Open Access

Pathogenesis of abdominal aortic aneurysm – the role of inflammation and proteolysis


Clinical studies show that the morbidity rate for abdominal aortic aneurysms (AAAs) is high, especially among older people. A lack of early diagnosis carries a high risk of fatality. Abdominal aortic aneurysm formation is connected to, among others, inflammatory mediators, proteolytic degradation of the extracellular matrix and genetic predispositions. Additionally, a crucial part of this process is played by the presence of intraluminal thrombus, which participates in the inflammatory reactions and proteolysis contributing to the degradation of the wall’s building elements. Intraluminal thrombus and inflammatory cells’ which infiltrate the vessel wall characterize the pathogenesis of AAA. The dominant population of cells is lymphocytes T and B, neutrophils, monocytes/macrophages, natural killer (NK) cells, as well as mast cells, which produce different inflammatory factors and mediators which contribute to collagen, elastin and smooth muscle cell degradation in the aortic wall. The intensified inflammatory process may lead to increased proteolytic enzyme activity that is necessary for the progression and rupture of the aneurysm. In the presented paper, we show the participation of inflammatory factors in the pathogenesis of AAA and review chosen mediators of inflammation and proteolysis. A better understanding of the immunological mechanisms in the pathogenesis of AAA may help in modulation, innovation, and improvements in methods of treatment.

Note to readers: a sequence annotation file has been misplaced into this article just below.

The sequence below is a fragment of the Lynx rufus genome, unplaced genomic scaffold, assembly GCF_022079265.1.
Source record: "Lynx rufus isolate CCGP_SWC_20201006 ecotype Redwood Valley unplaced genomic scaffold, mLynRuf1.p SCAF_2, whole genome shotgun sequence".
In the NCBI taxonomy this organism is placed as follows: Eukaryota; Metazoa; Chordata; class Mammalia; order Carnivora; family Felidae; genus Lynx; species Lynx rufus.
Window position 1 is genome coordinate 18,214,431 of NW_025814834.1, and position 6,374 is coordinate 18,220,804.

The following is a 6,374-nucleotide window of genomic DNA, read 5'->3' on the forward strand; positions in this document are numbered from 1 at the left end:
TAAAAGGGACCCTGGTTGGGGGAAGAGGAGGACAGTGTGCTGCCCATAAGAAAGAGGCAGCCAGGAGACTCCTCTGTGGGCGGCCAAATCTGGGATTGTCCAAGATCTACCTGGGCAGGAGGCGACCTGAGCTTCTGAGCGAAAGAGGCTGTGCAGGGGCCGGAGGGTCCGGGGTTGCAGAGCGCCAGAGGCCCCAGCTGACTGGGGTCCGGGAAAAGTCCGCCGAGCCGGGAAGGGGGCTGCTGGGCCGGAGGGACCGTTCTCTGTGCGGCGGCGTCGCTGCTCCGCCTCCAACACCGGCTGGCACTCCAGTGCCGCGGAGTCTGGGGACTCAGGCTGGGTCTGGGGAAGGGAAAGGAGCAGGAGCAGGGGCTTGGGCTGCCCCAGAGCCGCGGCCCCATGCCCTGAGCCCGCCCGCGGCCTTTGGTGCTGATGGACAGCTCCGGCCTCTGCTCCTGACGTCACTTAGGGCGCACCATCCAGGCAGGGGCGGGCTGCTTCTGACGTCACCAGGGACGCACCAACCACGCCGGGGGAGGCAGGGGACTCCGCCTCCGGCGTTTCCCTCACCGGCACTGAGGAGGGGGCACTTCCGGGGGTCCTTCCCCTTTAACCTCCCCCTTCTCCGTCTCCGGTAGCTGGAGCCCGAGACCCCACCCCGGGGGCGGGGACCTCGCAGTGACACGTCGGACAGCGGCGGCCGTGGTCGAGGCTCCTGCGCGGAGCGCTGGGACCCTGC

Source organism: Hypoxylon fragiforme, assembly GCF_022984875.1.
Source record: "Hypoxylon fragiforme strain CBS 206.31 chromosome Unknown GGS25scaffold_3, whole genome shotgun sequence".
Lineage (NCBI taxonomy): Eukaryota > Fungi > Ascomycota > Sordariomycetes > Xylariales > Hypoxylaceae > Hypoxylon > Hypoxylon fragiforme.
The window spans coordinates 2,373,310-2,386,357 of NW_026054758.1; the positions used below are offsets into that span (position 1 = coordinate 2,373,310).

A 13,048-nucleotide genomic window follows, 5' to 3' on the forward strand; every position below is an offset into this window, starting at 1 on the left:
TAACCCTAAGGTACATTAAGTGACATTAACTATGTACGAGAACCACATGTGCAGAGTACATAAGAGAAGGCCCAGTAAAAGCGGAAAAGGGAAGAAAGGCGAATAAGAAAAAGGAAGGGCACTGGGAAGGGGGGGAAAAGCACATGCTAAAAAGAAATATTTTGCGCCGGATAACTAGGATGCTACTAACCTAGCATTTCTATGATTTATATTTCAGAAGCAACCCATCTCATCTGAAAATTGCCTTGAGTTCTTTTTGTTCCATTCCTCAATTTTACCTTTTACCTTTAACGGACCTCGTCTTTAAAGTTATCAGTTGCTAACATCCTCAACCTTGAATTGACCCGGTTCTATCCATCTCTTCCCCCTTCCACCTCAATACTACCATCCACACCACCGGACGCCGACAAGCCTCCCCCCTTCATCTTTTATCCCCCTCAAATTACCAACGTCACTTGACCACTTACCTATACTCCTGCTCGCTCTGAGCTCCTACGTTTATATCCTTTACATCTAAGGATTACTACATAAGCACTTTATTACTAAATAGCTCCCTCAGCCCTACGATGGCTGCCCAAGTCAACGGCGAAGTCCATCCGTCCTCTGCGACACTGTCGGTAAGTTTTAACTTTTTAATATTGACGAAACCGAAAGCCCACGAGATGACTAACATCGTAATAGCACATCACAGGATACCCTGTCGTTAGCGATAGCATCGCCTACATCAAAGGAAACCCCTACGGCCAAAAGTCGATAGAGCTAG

Publication timeframe:
4 times per year
Journal Subjects:
Medicine, Basic Medical Science, other, Clinical Medicine, Surgery, Public Health